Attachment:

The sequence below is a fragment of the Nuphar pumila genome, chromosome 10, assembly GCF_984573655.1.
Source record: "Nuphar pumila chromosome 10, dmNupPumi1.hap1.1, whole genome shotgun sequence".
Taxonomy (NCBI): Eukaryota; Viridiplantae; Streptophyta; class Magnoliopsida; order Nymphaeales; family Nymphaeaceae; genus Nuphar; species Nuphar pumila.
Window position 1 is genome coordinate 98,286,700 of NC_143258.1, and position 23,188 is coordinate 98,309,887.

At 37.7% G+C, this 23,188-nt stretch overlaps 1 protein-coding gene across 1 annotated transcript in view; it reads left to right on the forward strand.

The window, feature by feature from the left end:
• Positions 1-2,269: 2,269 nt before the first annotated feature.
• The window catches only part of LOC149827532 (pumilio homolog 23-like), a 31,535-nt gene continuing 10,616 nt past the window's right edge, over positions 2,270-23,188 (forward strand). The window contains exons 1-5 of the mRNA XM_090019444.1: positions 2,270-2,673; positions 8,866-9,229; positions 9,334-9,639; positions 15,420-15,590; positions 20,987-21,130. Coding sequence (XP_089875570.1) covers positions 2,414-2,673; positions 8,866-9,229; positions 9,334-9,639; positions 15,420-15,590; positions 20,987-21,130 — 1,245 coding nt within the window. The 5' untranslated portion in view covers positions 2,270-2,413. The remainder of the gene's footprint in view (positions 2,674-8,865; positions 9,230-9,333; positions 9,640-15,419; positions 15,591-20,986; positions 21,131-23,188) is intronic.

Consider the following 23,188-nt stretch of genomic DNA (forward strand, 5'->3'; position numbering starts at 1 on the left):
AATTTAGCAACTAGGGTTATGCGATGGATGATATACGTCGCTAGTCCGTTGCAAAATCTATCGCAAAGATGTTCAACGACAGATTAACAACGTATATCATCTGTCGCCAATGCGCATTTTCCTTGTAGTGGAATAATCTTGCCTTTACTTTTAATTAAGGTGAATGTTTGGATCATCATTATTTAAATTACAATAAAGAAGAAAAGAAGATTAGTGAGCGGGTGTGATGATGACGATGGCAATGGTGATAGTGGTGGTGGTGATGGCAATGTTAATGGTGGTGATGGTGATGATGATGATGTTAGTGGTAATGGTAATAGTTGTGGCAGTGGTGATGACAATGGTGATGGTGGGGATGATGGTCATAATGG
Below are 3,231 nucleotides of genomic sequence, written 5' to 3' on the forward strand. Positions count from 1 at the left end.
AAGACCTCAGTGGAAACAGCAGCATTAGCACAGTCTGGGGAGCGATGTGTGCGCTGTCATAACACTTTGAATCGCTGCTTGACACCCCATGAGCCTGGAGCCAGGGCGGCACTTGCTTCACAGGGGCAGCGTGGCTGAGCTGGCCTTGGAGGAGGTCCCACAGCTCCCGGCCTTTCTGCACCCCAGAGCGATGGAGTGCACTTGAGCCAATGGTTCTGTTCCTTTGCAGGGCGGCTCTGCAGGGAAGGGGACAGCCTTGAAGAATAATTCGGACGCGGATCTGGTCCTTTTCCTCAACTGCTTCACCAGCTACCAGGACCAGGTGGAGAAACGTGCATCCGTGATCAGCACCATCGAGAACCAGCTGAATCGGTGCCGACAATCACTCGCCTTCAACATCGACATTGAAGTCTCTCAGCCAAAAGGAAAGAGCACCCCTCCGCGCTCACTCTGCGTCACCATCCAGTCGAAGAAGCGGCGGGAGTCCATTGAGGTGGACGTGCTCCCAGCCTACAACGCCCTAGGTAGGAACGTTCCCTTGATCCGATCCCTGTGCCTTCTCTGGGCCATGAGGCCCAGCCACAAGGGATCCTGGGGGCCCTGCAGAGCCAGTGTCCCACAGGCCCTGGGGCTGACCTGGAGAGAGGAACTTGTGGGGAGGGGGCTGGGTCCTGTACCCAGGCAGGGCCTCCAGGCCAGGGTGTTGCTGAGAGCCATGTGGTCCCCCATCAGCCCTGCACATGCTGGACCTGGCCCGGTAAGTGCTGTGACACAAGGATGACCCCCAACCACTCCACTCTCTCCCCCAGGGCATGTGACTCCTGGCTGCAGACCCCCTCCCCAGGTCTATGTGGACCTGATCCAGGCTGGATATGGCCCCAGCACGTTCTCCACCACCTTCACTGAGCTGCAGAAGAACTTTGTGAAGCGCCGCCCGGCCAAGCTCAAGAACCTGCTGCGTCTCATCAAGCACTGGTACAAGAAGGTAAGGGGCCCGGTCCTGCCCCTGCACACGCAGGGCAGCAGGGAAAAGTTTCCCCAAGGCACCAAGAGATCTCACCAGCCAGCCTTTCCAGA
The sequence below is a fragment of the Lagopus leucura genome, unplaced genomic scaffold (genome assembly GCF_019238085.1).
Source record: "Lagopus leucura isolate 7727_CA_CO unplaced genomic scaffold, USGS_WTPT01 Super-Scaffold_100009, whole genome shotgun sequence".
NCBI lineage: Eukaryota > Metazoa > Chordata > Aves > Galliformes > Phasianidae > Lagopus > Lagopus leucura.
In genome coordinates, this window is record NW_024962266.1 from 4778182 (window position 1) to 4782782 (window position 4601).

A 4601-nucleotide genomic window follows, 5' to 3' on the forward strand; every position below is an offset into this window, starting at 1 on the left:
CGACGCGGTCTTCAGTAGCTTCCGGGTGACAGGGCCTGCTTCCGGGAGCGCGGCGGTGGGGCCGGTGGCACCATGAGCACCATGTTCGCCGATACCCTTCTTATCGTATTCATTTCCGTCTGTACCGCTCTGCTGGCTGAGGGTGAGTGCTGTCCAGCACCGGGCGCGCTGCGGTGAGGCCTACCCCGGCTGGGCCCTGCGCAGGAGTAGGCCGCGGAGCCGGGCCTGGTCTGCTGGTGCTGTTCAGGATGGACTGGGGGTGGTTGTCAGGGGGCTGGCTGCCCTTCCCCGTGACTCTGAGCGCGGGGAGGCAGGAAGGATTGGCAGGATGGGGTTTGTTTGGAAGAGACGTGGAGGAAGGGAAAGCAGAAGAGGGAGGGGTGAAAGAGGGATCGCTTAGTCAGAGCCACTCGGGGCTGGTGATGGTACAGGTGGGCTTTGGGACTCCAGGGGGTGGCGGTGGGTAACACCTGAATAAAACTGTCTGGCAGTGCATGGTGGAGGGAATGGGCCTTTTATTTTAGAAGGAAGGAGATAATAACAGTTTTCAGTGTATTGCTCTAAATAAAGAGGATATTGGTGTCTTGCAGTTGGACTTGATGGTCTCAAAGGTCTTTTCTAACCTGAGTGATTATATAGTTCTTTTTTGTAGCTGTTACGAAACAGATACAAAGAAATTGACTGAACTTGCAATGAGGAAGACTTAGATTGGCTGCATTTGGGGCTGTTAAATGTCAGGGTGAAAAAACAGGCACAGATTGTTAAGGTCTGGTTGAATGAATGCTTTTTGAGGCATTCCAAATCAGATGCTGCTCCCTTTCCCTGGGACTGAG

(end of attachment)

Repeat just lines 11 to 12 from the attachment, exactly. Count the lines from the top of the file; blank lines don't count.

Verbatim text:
Below are 3,231 nucleotides of genomic sequence, written 5' to 3' on the forward strand. Positions count from 1 at the left end.
AAGACCTCAGTGGAAACAGCAGCATTAGCACAGTCTGGGGAGCGATGTGTGCGCTGTCATAACACTTTGAATCGCTGCTTGACACCCCATGAGCCTGGAGCCAGGGCGGCACTTGCTTCACAGGGGCAGCGTGGCTGAGCTGGCCTTGGAGGAGGTCCCACAGCTCCCGGCCTTTCTGCACCCCAGAGCGATGGAGTGCACTTGAGCCAATGGTTCTGTTCCTTTGCAGGGCGGCTCTGCAGGGAAGGGGACAGCCTTGAAGAATAATTCGGACGCGGATCTGGTCCTTTTCCTCAACTGCTTCACCAGCTACCAGGACCAGGTGGAGAAACGTGCATCCGTGATCAGCACCATCGAGAACCAGCTGAATCGGTGCCGACAATCACTCGCCTTCAACATCGACATTGAAGTCTCTCAGCCAAAAGGAAAGAGCACCCCTCCGCGCTCACTCTGCGTCACCATCCAGTCGAAGAAGCGGCGGGAGTCCATTGAGGTGGACGTGCTCCCAGCCTACAACGCCCTAGGTAGGAACGTTCCCTTGATCCGATCCCTGTGCCTTCTCTGGGCCATGAGGCCCAGCCACAAGGGATCCTGGGGGCCCTGCAGAGCCAGTGTCCCACAGGCCCTGGGGCTGACCTGGAGAGAGGAACTTGTGGGGAGGGGGCTGGGTCCTGTACCCAGGCAGGGCCTCCAGGCCAGGGTGTTGCTGAGAGCCATGTGGTCCCCCATCAGCCCTGCACATGCTGGACCTGGCCCGGTAAGTGCTGTGACACAAGGATGACCCCCAACCACTCCACTCTCTCCCCCAGGGCATGTGACTCCTGGCTGCAGACCCCCTCCCCAGGTCTATGTGGACCTGATCCAGGCTGGATATGGCCCCAGCACGTTCTCCACCACCTTCACTGAGCTGCAGAAGAACTTTGTGAAGCGCCGCCCGGCCAAGCTCAAGAACCTGCTGCGTCTCATCAAGCACTGGTACAAGAAGGTAAGGGGCCCGGTCCTGCCCCTGCACACGCAGGGCAGCAGGGAAAAGTTTCCCCAAGGCACCAAGAGATCTCACCAGCCAGCCTTTCCAGA